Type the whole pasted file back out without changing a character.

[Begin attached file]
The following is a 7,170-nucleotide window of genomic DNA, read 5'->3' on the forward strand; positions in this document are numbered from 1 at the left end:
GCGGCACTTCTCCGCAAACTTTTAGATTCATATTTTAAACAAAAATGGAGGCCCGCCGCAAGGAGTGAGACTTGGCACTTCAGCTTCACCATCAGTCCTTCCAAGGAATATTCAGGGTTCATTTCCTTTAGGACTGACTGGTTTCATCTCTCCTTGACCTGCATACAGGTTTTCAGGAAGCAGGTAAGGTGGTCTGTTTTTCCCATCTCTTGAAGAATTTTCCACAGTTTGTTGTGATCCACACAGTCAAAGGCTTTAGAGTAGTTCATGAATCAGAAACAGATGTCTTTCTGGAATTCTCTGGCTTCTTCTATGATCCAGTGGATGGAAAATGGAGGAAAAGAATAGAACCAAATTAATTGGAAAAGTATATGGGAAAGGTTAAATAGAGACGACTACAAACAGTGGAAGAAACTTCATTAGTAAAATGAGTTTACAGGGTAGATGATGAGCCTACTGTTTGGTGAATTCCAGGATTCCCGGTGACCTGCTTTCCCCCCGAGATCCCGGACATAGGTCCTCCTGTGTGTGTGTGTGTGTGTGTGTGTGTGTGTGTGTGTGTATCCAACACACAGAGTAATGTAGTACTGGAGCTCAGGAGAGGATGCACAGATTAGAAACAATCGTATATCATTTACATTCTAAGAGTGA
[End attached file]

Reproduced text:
The following is a 7,170-nucleotide window of genomic DNA, read 5'->3' on the forward strand; positions in this document are numbered from 1 at the left end:
GCGGCACTTCTCCGCAAACTTTTAGATTCATATTTTAAACAAAAATGGAGGCCCGCCGCAAGGAGTGAGACTTGGCACTTCAGCTTCACCATCAGTCCTTCCAAGGAATATTCAGGGTTCATTTCCTTTAGGACTGACTGGTTTCATCTCTCCTTGACCTGCATACAGGTTTTCAGGAAGCAGGTAAGGTGGTCTGTTTTTCCCATCTCTTGAAGAATTTTCCACAGTTTGTTGTGATCCACACAGTCAAAGGCTTTAGAGTAGTTCATGAATCAGAAACAGATGTCTTTCTGGAATTCTCTGGCTTCTTCTATGATCCAGTGGATGGAAAATGGAGGAAAAGAATAGAACCAAATTAATTGGAAAAGTATATGGGAAAGGTTAAATAGAGACGACTACAAACAGTGGAAGAAACTTCATTAGTAAAATGAGTTTACAGGGTAGATGATGAGCCTACTGTTTGGTGAATTCCAGGATTCCCGGTGACCTGCTTTCCCCCCGAGATCCCGGACATAGGTCCTCCTGTGTGTGTGTGTGTGTGTGTGTGTGTGTGTGTGTGTGTATCCAACACACAGAGTAATGTAGTACTGGAGCTCAGGAGAGGATGCACAGATTAGAAACAATCGTATATCATTTACATTCTAAGAGTGA